Half-high and Novelty Blueberries

Half-high and Novelty Blueberries
When planning fruit plantings gardeners should consider the half-high and novelty blueberies.

Northland half-high

This is a lowbush/highbush cross. It requires cross pollination for best results. This carefree plant isn’t fussy regarding soil. The branches are so limber that heavy snows cause no damage. It is among the hardiest blueberries. This is very suitable wherever the growing season tends to be short. Released in 1967, it thrives in zones three through seven. Its ancestors include Berkeley. To keep high yields each year prune properly. The somewhat spreading upright bushes are vigorous. These can reach seven feet in height and are considered semi-dwarf. The small to medium deep blue berries ripen over a four week period beginning early to mid-season slightly before Blueray. The plant yields ten to 20 pounds of fruit every year. These berries are good for eating fresh. They have a very sweet rich flavor like that of wild blueberries.

Patriot half-high

Released by the University of Maine, it is suitable for zones three through eight. It does well in northern areas. This is tolerant of some fungal problems such as Phytophthora root rot. It grows in heavy soils—even wet ones. This tolerates a range of soil types. A very popular variety, this is suitable for areas with short growing seasons. Its ancestors include Earliblue and Dixie. Released in 1976, it has some low bush ancestors. This is subject to damage from late spring frost. It has a slow growth rate. Recommended for home gardens this upright vigorous plant is three to six feet tall and four feet wide. It bears heavy crops every year with ten to 20 pounds per plant. This is an early to mid-season variety with the largest fruits of all the hardiest blueberries. These are ready to pick in July over a three week period or so. The very large deep blue fruits are the size of a quarter. They have an excellent tangy rich flavor.

Sierra rabbiteye hybrid

This is a hybrid of four species. It was released in 1988 by USDA. It was bred by A.D. Draper at Beltsville, Maryland. He used rabbiteye and the evergreen blueberry when creating this hybrid. The plant is tolerant of red ringspot virus. Sierra is recommended for zones four through seven and grows well in most all areas. It is adapted to many kinds of soil. With a high chill requirement, the vigorous upright plants are four to eight feet tall. It has lots of canes. This gives a good yield of ten to 20 pounds per plant. This is a mid-season variety that ripens before Bluecrop. It is usually ready in mid-July in Michigan. The medium to very large fruits are high quality. These are medium blue with a good flavor and excellent quality.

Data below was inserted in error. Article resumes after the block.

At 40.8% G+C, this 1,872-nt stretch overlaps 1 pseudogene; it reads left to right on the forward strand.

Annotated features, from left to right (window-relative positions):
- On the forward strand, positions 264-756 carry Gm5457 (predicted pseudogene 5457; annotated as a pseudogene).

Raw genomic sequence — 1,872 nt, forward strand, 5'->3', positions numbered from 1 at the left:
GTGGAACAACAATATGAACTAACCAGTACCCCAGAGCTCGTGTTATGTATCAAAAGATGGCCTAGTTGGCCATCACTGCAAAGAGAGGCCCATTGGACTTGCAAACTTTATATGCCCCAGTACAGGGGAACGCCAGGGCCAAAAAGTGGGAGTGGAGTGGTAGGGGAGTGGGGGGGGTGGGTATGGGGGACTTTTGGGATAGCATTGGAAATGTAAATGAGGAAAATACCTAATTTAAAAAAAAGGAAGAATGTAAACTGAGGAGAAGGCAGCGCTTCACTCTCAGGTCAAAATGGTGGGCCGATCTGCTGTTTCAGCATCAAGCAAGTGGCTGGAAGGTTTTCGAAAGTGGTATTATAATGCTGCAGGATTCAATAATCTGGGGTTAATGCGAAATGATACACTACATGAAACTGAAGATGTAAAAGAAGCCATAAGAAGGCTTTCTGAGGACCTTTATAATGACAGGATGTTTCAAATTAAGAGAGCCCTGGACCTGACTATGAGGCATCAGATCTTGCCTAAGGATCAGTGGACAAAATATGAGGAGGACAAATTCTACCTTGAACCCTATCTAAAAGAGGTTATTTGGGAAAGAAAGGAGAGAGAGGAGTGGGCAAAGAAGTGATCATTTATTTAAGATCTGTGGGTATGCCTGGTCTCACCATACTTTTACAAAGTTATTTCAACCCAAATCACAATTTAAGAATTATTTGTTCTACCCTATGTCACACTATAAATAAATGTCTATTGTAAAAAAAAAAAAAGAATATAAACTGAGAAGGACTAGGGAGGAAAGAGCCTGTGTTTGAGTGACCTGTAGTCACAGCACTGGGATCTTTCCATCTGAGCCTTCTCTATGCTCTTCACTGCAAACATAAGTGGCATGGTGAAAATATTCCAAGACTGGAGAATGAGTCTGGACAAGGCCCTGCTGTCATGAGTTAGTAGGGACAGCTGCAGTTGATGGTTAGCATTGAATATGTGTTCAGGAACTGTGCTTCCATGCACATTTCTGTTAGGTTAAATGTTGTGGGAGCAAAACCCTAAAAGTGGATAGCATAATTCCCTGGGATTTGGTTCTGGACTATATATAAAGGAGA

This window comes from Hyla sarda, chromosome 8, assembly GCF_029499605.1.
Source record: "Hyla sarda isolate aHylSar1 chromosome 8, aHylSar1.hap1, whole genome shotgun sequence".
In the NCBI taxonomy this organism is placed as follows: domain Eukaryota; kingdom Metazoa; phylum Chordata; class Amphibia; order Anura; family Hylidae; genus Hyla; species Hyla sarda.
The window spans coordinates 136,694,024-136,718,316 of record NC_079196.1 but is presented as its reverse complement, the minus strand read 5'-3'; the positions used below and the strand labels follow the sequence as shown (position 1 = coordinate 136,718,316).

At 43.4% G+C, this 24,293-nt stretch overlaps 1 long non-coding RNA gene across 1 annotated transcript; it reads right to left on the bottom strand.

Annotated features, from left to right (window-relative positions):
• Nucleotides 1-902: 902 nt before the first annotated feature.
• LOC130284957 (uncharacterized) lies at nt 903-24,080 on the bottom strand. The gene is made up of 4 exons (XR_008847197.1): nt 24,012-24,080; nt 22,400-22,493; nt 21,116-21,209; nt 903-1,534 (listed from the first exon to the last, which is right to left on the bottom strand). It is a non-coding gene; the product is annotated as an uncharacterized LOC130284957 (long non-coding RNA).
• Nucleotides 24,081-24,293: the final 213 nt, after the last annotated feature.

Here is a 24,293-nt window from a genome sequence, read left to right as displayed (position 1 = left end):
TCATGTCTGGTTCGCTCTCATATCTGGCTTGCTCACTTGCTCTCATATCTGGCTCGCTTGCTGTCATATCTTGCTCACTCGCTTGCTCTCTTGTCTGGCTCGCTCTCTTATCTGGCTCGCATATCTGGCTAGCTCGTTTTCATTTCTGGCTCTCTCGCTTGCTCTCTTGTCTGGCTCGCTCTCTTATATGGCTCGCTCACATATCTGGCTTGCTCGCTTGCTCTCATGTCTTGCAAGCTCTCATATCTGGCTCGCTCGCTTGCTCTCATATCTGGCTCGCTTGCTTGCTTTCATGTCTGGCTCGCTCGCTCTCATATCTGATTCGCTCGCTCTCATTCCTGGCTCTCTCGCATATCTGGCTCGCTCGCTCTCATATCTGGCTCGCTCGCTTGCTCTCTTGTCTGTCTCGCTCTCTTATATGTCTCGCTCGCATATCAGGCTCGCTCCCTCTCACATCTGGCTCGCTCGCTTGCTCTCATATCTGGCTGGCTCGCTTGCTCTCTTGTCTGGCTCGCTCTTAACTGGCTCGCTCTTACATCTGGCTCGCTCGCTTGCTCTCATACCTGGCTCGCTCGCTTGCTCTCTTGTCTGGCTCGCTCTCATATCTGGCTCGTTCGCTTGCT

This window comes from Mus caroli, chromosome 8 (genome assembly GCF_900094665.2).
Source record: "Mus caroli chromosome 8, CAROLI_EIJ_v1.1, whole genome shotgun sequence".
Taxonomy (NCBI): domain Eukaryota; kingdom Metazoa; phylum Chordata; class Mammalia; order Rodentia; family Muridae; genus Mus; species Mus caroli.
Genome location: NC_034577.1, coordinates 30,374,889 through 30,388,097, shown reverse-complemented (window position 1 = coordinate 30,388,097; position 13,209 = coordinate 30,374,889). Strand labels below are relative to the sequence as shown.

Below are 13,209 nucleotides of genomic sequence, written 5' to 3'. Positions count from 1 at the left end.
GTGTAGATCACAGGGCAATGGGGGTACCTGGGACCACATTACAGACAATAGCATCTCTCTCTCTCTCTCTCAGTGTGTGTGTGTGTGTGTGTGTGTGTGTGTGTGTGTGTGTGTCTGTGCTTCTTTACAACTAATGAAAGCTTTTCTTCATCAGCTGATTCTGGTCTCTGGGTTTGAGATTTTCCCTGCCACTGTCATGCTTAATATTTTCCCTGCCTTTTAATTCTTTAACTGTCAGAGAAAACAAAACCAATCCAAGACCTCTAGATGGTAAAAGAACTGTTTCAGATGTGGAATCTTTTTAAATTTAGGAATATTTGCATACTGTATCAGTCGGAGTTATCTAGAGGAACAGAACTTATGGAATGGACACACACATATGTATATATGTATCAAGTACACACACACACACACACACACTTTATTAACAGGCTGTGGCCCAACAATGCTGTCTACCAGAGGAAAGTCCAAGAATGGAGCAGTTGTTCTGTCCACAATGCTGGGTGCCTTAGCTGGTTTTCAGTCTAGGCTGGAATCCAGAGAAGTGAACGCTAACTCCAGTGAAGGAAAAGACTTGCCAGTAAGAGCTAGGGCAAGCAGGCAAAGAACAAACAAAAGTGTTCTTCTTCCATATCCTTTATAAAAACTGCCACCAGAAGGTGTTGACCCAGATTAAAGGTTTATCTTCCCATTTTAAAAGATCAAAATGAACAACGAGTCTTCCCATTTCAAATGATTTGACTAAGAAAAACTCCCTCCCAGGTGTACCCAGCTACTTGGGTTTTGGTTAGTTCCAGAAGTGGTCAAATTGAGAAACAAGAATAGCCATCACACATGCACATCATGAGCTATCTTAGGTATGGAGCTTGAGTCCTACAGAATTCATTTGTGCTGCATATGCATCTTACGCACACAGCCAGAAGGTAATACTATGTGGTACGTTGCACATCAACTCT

Tophat lowbush/highbush cross

This is a novelty variety noted for its very dwarf size and hardiness. It is suited to zones three through eight. This was bred in Michigan. Easy to grow, it needs around 500 chill hours. Only 1½ to two feet in height with a matching spread this is highly suited to small gardens, containers, mixed borders, and flower beds. The well branched plants have a mounded compact growth habit. This tolerates more shade than most blueberries. In fact it prefers some shade in hot climates. This plant is undamaged by heavy snow. It prefers a pH of 4.5 to 5.5. This bears small to large fruits that ripen mid-season. These are bright powder blue with a wonderful sweet tangy flavor like wild blueberries. For a dwarf plant, this bears large crops.

Related Articles
Editor's Picks Articles
Top Ten Articles
Previous Features
Site Map

Content copyright © 2023 by Connie Krochmal. All rights reserved.
This content was written by Connie Krochmal. If you wish to use this content in any manner, you need written permission. Contact Connie Krochmal for details.